A former Michigan police officer shown on dashcam video beating a man during a traffic stop has been charged with two felonies.
Wayne County Prosecutor Kym Worthy announced Monday that William Melendez, who was fired from the Inkster Police Department last week, has been charged with misconduct in office and assault with intent to do great bodily harm less than murder for his treatment of Floyd Dent. The first felony charge carries a five-year maximum sentence, and the second has a 10-year maximum.
"We cannot turn our heads when the law enforcer becomes the law breaker," Worthy said at a morning press conference.
Dent, 57, was pulled over in Inkster, a suburb of Detroit, on Jan. 28. Dashcam video shows that within seconds of Melendez approaching Dent's car, the officer began beating him, hitting him in the head more than a dozen times. Other officers kicked Dent and used a Taser on him. He had to be hospitalized for several days because of the injuries he received.
Melendez, 46, later testified that Dent had said he was going to kill him, appeared to be under the influence of drugs and bit him. But Dent has said he didn't fight back.
Dent was initially charged with possession of cocaine and resisting and obstructing police. The resisting charge was dismissed by a judge last month, and Worthy said Monday that the drug charge would also be dropped “in the interest of justice.”
Dent claims that officers planted cocaine in his car, an allegation that Worthy declined to comment on at the press conference.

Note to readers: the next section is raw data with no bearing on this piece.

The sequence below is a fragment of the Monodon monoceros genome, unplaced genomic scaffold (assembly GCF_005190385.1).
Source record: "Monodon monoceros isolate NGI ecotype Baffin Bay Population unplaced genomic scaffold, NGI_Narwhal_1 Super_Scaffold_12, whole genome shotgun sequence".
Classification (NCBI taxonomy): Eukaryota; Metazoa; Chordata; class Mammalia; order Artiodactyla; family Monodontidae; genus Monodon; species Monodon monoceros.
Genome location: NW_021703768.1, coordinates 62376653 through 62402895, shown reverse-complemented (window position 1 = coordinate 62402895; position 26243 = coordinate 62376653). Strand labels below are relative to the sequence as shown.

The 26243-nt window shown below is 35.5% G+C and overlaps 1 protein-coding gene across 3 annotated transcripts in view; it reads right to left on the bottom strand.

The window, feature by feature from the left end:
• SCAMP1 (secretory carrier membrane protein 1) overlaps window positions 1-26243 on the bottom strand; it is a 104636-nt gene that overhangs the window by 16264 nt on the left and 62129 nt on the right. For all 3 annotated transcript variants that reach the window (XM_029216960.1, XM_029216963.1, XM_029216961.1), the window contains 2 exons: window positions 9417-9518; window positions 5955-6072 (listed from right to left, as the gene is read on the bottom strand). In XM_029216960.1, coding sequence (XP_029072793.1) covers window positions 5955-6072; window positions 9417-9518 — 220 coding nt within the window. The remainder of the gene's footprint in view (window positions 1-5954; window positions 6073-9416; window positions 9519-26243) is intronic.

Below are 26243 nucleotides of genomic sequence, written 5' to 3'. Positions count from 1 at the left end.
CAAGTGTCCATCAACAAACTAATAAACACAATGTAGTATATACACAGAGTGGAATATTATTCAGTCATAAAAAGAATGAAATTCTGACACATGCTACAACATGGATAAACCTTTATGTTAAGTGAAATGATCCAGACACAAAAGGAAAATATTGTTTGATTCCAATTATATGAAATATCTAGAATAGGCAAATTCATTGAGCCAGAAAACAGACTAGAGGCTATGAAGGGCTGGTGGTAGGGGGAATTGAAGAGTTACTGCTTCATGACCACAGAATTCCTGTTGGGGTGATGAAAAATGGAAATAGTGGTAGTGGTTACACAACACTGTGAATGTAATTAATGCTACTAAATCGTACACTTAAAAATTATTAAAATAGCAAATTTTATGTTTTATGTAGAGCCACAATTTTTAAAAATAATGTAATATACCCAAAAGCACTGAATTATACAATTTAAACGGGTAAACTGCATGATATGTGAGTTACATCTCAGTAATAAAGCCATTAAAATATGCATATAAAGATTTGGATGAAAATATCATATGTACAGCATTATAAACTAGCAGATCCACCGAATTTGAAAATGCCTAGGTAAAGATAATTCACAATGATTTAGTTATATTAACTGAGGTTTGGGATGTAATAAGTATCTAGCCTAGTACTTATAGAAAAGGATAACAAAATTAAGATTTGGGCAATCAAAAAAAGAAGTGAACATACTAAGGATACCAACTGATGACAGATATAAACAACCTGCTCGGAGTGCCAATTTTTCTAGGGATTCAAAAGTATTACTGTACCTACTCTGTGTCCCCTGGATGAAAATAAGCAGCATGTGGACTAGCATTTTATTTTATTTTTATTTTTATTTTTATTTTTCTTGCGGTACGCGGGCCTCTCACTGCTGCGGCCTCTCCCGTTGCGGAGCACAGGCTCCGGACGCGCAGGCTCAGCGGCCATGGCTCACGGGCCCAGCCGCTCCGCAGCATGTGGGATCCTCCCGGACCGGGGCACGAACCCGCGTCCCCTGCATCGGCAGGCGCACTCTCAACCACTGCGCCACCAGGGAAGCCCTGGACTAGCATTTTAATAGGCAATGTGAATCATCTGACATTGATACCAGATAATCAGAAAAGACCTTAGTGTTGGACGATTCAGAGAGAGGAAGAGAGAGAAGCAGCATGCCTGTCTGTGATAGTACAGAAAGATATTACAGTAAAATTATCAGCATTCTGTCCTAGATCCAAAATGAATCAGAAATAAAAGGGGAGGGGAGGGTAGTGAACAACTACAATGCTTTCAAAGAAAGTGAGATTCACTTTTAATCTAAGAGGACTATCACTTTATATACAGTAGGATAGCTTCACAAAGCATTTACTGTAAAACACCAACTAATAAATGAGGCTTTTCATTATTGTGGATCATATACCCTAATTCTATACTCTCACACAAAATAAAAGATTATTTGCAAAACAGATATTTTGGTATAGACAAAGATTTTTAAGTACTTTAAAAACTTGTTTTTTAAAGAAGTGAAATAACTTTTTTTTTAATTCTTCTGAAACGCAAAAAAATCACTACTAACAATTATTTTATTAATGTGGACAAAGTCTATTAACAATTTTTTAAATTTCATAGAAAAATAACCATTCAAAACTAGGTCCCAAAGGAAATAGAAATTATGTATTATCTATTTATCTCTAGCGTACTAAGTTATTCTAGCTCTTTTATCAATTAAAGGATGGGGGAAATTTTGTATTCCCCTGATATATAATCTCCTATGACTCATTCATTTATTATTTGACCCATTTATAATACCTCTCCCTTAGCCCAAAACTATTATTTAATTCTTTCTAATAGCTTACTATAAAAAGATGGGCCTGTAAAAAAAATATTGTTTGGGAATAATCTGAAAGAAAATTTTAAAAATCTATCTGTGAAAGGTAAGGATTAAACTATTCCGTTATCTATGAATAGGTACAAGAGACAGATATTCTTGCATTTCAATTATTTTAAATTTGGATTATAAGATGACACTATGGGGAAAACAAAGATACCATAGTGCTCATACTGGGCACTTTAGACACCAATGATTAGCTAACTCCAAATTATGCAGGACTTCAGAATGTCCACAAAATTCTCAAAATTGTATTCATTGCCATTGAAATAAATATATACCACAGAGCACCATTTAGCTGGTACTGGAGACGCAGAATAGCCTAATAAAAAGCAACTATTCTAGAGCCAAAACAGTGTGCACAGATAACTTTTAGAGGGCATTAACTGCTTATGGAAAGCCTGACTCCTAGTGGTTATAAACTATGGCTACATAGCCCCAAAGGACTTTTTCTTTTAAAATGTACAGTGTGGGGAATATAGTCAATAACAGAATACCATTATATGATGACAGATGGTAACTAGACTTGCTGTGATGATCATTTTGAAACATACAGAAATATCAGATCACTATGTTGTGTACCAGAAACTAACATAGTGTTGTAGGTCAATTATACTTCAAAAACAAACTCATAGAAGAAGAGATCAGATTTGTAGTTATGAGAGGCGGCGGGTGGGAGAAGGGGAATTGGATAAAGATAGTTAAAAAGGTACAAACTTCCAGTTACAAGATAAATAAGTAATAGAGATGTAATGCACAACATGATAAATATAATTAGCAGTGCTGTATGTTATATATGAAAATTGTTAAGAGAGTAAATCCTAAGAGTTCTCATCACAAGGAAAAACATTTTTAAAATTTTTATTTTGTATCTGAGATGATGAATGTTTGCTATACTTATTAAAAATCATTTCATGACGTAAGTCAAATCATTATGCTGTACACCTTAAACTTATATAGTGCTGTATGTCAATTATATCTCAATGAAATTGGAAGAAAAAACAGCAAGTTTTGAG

The traffic stop beating came to the prosecutor's attention only last month, she said, when the video was published by Click on Detroit. The Inkster Police Department asked for Michigan State Police to begin the independent investigation that would lead to Melendez being charged not when the traffic stop occurred, but on the day that it received media attention, Worthy said.
Melendez was fired from the Inkster Police Department last week, though he still works as a part-time officer for nearby Highland Park, according to the Detroit News.
The man has a history of misconduct allegations. Melendez is named in a pending lawsuit by Inkster resident Dashawn Acklin, who contends that officers entered a home he was visiting and, though he was compliant, choked and beat him until he lost consciousness. In 2004, while then a Detroit police officer, Melendez was acquitted on federal charges of stealing from suspected drug dealers and planting evidence. He was also involved in two fatal shootings of citizens while on the Detroit force.
“Public confidence in the law enforcement is eroded when police officers abuse citizens,” Worthy said Monday. "This devalues greatly the work that the majority of police officers in this country perform daily.”
The video of Dent’s arrest has sparked local protests and national scrutiny. He and his lawyer have said they believe race was a factor. Dent, who has no criminal record, is black, while most of the officers involved are white.
Recent incidents such as Dent’s beating have led to calls nationwide for cops to wear body cameras; many police departments, including Detroit’s, are experimenting with the technology. Yet one lawyer said that what he found notable about Dent's arrest is that officers knew it was being recorded, but that fact seemingly had no impact on their actions.
At the press conference Monday, one reporter asked how Worthy's decision to charge Melendez was affected by the existence of a video documenting the beating.
“We probably wouldn’t know about it [without the video]," she said.
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